On October 13, 1975, the federal Liberal government of Pierre Trudeau introduced a program which it described as an attack on inflation. A key section of the Anti-Inflation Act dealt with a prices-and-incomes policy, and established guidelines for what was described as “responsible social behaviour in determining prices and incomes of groups, together with machinery for administering the guidelines.” The legislation applied to both the public sector and private companies with 500 or more employees, and was administered by the Anti-Inflation Board (AIB), chaired by Jean-Luc Pépin. Farmers, fishermen and regulated industries were exempt from the price controls.
Ostensibly, the legislation was supposed to control both spiraling prices as well as wages, but the prices of all necessities of life except clothing were excluded from the price control side and subject only to price control guidelines. Under the guidelines, price increases were to reflect only increases in the cost of production; the core of the program was thus reduced to wage controls. Workers were to be restricted to maximum wage increases of 10% in the first year of the anti-inflation program, 8% in the second year, and 6% in the third year—regardless of increases in the cost of living. Wage settlements had to be submitted to the AIB, which had the power to roll back increases in accordance with the guidelines established by the legislation. Understandably, trade union leaders saw the legislation as the end of free collective bargaining, with unions bargaining, not with their employers (be they private or public), but with the AIB in Ottawa. They insisted that free collective bargaining could not exist with a legislated ceiling imposed on wage gains, and vowed to both defy and fight controls in any way possible.
Provincially, the NDP government of Allan Blakeney stated in the Throne Speech of 1976 that “in seeking contract settlements with employees in the public sector, the government will be guided by the federal proposals subject to appropriate adjustments designed to maintain fair rates of pay for various classes of employees in relation to their counterparts in other prairie provinces.” On March 2, 1976, the NDP government introduced its own version of the federal wage control program, the Saskatchewan Public Sector Prices and Compensation Board. However, the provincial government did not pass legislation or even an Order-in-Council making the program law. It simply issued a document couched in legal language, printed by the Queen’s Printer, in a format that looked like legislation but was called “Terms of Reference.” The Terms of Reference stated clearly that rulings on prices and wages made by the Saskatchewan Board “shall be made in accordance with the national guidelines.” The Board was composed of three individuals: Everett Wood, retired NDP MLA; Jim Maher, businessman and former Liberal MLA; and Ernie Boychuk, Chief Judge of the Provincial Magistrate’s Court. The Board had no power to roll back prices, fees, or wages—only to make recommendations to the Minister of Finance.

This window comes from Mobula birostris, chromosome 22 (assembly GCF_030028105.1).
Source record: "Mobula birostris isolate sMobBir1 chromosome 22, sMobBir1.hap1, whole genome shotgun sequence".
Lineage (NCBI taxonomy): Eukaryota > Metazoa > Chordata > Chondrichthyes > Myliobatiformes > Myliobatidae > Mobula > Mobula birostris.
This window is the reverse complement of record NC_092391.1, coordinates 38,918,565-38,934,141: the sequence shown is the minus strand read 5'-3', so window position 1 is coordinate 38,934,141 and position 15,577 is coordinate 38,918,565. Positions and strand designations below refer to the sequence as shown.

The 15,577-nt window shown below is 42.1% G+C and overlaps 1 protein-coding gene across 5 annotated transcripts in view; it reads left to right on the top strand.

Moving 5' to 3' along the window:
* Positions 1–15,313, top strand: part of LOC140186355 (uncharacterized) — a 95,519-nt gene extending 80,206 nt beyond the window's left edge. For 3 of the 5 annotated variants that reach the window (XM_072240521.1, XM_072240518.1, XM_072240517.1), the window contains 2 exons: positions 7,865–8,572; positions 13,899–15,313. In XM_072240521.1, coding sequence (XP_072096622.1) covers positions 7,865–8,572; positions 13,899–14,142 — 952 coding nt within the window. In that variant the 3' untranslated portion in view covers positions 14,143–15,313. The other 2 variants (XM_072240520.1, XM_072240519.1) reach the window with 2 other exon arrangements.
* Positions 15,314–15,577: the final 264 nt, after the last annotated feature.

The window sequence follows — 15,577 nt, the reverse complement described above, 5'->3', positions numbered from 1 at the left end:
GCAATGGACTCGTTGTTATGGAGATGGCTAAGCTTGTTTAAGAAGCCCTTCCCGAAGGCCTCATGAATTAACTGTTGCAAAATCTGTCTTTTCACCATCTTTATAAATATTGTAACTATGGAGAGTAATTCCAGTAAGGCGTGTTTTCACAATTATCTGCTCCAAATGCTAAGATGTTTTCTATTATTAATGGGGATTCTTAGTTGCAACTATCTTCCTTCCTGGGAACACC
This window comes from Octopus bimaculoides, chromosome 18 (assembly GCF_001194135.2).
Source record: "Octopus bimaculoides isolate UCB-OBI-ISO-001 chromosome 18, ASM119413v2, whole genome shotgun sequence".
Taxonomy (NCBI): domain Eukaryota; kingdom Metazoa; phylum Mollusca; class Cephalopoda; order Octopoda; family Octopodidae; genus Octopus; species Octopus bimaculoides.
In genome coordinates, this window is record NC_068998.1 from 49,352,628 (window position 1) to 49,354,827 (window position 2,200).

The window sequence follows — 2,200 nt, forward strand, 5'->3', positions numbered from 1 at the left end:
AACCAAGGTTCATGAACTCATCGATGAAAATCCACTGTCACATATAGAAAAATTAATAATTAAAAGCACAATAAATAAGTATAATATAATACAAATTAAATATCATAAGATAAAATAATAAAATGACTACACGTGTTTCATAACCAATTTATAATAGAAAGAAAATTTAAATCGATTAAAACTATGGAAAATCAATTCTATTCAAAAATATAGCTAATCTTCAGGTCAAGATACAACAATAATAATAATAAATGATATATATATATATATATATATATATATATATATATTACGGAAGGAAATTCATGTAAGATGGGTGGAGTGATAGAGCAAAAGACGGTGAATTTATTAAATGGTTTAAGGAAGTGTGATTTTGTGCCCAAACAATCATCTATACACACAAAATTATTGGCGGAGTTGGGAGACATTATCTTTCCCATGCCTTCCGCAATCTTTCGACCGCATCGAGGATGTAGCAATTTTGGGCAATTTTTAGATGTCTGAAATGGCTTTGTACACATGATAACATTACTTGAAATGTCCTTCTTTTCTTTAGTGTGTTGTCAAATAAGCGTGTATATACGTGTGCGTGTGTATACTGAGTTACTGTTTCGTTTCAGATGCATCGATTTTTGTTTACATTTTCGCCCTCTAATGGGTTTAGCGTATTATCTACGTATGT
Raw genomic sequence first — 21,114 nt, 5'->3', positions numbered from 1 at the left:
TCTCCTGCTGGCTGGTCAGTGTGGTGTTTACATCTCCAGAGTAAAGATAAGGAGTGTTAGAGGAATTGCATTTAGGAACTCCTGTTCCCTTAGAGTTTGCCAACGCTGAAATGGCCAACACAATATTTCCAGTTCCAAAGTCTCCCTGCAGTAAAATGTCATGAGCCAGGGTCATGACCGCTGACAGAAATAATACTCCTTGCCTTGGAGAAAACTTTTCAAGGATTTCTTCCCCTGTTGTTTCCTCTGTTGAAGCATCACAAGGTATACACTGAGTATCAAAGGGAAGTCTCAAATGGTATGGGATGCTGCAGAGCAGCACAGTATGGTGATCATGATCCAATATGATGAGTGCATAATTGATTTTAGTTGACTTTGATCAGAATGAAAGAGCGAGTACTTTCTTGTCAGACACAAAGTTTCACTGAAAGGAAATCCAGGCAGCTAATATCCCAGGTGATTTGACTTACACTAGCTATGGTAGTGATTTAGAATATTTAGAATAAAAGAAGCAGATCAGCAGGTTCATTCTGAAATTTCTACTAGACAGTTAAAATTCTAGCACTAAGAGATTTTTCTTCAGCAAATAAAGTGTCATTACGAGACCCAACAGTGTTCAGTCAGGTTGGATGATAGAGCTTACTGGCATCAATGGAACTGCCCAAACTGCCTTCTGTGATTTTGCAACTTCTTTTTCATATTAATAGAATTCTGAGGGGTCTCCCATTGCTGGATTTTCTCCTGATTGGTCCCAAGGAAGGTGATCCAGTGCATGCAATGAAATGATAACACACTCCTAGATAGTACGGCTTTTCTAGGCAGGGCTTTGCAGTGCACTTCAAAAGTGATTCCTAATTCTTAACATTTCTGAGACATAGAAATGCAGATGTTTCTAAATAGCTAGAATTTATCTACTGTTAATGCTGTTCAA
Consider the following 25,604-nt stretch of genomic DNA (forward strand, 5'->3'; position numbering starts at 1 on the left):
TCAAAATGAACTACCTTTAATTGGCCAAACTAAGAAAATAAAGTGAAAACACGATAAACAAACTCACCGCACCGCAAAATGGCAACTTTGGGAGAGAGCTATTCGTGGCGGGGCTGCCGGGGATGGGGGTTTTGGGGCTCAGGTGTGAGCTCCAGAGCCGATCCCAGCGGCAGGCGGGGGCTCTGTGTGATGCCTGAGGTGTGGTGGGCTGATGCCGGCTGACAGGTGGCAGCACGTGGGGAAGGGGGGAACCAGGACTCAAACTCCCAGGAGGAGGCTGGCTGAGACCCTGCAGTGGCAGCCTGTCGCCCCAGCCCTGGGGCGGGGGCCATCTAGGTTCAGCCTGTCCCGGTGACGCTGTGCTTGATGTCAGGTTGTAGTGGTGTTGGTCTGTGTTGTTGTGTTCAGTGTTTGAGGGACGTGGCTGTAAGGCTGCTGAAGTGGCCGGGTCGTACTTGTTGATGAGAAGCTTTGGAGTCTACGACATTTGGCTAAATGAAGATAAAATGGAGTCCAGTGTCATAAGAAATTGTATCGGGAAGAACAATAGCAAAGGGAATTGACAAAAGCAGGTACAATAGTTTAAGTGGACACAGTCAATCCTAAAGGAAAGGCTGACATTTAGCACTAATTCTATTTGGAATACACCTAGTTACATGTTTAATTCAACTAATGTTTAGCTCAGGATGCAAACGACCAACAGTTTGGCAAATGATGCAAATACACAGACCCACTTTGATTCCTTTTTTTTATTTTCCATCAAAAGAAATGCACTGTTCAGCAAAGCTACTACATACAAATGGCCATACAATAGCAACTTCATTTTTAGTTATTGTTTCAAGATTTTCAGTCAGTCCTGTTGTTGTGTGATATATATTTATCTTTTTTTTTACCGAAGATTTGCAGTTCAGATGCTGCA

The imposition of wage controls federally and provincially provoked an immediate and militant response from organized labour. Unions in Saskatchewan and across Canada rallied to a call by the Canadian Labour Congress and staged a mammoth work stoppage on October 14, 1976. It was estimated that over one million workers walked off the job that day to demonstrate their opposition to wage controls. Rallies were held in every major city, and in Saskatchewan almost 28,000 people participated in the voluntary work stoppage. While many groups were affected by controls, the federal government itself states that “some 4.2 million working Canadians had their wage increases limited. Unions were severely restricted in their ability to bargain for higher pay.” Wage and price controls were phased out in 1978, and the AIB was dissolved the following year. Saskatchewan withdrew from the program on September 30, 1977.